Recently another couple of good examples have cropped up of the risks of canine brucellosis (caused by Brucella canis) associated with both canine breeding kennels and international movement of dogs.
The state veterinarian for Iowa confirmed that there were several cases of brucellosis diagnosed in dogs from a small breeding facility in Marion County. Officials are attempting to reach any individuals who may now have a dog that could have been exposed at the facility, which is now under quarantine, and further testing is underway. The same article mentions another breeder in Knoxville, Iowa that also had dogs that tested positive, and a local adoption service that purchased 32 dogs at auction at now has the entire group under quarantine while the dogs are tested.
Across the pond, in the Netherlands (a country known for its strict and typically quite effective infection control measures), Brucella canis was diagnosed in a domestically-bred dog for the first time, but ultimately the dog had international ties. The case was discovered when a male dog from the breeding kennel that was originally imported from Russia was examined for back pain. The dog was tested and found to be infected. The cause of the back pain was likely discospondylitis, which is one of the well-recognized manifestations of brucellosis in dogs beyond reproductive issues. The positive result prompted testing of other dogs at the facility, and one of the animals that had been born in the Netherlands was also found to be infected (not surprisingly). All of the dogs at the facility were ultimately euthanized after consultation with government officials and the owner. Officials are also doing everything they can to track down anyone who adopted a dog from the kennel to advise them of the risks and hopefully prevent further spread.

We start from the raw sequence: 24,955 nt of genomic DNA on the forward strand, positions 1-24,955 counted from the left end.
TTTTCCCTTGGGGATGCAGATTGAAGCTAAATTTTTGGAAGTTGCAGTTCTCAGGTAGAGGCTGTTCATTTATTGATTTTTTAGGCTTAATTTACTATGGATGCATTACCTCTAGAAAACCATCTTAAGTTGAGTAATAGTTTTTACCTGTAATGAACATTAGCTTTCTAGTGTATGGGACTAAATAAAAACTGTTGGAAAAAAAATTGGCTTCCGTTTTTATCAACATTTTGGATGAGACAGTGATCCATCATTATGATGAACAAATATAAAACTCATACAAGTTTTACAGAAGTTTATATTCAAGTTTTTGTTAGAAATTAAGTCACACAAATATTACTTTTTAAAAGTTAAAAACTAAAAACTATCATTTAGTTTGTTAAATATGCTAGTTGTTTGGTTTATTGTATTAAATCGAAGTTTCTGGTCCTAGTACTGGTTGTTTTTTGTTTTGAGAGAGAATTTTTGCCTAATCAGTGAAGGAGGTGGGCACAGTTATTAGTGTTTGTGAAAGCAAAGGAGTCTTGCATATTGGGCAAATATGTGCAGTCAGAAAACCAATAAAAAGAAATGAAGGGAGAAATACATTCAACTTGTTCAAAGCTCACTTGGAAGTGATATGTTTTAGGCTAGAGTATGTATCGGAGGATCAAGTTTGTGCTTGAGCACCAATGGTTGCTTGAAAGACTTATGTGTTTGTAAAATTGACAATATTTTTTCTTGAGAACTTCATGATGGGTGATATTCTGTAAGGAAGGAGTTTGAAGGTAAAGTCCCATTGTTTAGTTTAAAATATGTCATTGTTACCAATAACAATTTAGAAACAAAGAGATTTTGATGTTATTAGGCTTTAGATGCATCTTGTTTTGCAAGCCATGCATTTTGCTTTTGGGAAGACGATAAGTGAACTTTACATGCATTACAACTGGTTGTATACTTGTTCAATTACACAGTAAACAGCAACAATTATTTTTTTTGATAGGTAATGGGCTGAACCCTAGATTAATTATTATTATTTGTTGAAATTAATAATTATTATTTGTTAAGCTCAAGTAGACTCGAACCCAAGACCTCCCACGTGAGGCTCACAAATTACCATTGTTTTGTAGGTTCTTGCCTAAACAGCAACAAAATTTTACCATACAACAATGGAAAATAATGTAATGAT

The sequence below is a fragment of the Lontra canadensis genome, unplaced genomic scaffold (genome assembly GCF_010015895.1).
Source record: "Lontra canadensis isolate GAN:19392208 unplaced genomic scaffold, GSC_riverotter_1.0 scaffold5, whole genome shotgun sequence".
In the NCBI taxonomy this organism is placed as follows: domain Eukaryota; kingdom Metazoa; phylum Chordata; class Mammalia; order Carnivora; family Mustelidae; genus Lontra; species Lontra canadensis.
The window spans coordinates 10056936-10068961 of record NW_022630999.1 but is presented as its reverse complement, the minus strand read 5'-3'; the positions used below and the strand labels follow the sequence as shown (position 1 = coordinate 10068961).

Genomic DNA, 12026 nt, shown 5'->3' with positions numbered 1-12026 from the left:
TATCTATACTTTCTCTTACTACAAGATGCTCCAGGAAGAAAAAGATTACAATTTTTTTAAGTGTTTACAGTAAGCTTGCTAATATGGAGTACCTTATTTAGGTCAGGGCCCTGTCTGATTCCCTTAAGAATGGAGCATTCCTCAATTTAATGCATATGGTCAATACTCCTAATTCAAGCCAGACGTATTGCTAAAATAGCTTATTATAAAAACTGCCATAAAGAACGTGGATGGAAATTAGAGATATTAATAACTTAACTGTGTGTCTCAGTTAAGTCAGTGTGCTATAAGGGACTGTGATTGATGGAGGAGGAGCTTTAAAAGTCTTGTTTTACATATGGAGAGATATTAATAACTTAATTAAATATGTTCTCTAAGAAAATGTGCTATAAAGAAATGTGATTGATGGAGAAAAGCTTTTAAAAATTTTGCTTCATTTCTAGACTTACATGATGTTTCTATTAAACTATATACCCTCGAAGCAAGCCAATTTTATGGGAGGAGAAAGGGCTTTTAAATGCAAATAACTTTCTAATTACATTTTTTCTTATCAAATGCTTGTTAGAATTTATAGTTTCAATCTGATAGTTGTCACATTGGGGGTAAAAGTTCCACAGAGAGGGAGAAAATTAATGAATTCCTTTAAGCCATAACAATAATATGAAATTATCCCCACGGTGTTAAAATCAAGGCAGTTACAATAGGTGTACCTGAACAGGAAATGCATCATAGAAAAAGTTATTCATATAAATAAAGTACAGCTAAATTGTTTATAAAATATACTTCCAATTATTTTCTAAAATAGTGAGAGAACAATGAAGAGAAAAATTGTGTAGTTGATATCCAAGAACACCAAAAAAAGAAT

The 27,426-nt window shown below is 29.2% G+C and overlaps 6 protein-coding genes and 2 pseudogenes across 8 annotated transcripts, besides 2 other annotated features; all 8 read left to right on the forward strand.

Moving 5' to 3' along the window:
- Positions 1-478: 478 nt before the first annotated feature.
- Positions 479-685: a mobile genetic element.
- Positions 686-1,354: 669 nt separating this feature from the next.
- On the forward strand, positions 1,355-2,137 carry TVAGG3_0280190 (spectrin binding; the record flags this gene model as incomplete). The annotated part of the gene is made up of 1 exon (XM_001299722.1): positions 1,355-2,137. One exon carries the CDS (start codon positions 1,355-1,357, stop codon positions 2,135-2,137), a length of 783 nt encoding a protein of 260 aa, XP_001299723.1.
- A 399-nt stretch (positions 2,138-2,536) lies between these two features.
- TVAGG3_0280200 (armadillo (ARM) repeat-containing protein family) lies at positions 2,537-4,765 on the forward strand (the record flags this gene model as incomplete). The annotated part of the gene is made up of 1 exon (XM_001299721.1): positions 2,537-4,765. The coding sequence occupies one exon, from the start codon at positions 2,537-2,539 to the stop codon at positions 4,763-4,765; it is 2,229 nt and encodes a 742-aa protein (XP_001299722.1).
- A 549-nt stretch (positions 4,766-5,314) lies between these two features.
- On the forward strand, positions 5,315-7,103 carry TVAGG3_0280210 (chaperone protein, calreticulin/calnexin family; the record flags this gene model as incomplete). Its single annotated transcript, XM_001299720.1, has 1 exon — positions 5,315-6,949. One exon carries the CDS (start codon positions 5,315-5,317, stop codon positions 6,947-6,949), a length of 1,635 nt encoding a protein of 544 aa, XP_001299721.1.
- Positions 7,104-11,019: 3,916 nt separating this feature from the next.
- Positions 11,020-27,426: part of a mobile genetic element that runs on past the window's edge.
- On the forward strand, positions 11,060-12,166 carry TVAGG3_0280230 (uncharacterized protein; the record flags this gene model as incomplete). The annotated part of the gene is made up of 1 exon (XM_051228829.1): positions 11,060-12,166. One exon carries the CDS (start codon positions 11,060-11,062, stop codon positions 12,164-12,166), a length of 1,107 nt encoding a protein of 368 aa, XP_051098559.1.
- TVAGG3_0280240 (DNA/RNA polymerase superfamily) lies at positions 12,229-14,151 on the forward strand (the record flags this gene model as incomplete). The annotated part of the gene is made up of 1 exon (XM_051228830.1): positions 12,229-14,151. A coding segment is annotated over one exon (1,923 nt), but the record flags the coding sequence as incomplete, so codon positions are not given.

It’s important for veterinarians, dog breeders and owners to be aware of the risks of canine brucellosis, as it can infect both dogs and people. It is especially important to be careful about imported dogs, or those with limited medical history that could have come from a high-risk facility. The Ontario Animal Health Network (OAHN) has produced a handy factsheet on Brucella canis for veterinarians to help navigate the issues, and particularly the diagnostic testing process which involves several different kinds of tests.
More information about B. canis can also be found in our archives.